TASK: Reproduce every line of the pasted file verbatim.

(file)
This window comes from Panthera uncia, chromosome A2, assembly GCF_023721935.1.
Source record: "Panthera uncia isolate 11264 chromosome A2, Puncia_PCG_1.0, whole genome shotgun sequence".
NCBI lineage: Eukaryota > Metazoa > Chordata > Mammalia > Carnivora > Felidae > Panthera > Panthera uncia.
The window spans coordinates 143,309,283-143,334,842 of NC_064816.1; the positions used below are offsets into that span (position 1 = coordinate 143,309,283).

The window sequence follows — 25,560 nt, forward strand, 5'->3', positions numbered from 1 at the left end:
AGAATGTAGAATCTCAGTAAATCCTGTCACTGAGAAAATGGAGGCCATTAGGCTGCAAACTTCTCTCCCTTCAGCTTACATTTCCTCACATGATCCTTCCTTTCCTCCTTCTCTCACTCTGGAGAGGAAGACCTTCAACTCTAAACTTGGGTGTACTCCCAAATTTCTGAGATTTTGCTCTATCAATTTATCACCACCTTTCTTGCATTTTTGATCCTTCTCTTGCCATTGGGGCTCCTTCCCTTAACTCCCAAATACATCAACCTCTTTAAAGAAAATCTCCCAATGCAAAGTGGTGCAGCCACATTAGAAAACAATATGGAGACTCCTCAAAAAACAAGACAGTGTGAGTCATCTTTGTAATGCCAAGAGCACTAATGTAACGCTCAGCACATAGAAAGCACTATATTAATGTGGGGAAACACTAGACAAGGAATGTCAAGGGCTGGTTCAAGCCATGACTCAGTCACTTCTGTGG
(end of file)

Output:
This window comes from Panthera uncia, chromosome A2, assembly GCF_023721935.1.
Source record: "Panthera uncia isolate 11264 chromosome A2, Puncia_PCG_1.0, whole genome shotgun sequence".
NCBI lineage: Eukaryota > Metazoa > Chordata > Mammalia > Carnivora > Felidae > Panthera > Panthera uncia.
The window spans coordinates 143,309,283-143,334,842 of NC_064816.1; the positions used below are offsets into that span (position 1 = coordinate 143,309,283).

The window sequence follows — 25,560 nt, forward strand, 5'->3', positions numbered from 1 at the left end:
AGAATGTAGAATCTCAGTAAATCCTGTCACTGAGAAAATGGAGGCCATTAGGCTGCAAACTTCTCTCCCTTCAGCTTACATTTCCTCACATGATCCTTCCTTTCCTCCTTCTCTCACTCTGGAGAGGAAGACCTTCAACTCTAAACTTGGGTGTACTCCCAAATTTCTGAGATTTTGCTCTATCAATTTATCACCACCTTTCTTGCATTTTTGATCCTTCTCTTGCCATTGGGGCTCCTTCCCTTAACTCCCAAATACATCAACCTCTTTAAAGAAAATCTCCCAATGCAAAGTGGTGCAGCCACATTAGAAAACAATATGGAGACTCCTCAAAAAACAAGACAGTGTGAGTCATCTTTGTAATGCCAAGAGCACTAATGTAACGCTCAGCACATAGAAAGCACTATATTAATGTGGGGAAACACTAGACAAGGAATGTCAAGGGCTGGTTCAAGCCATGACTCAGTCACTTCTGTGG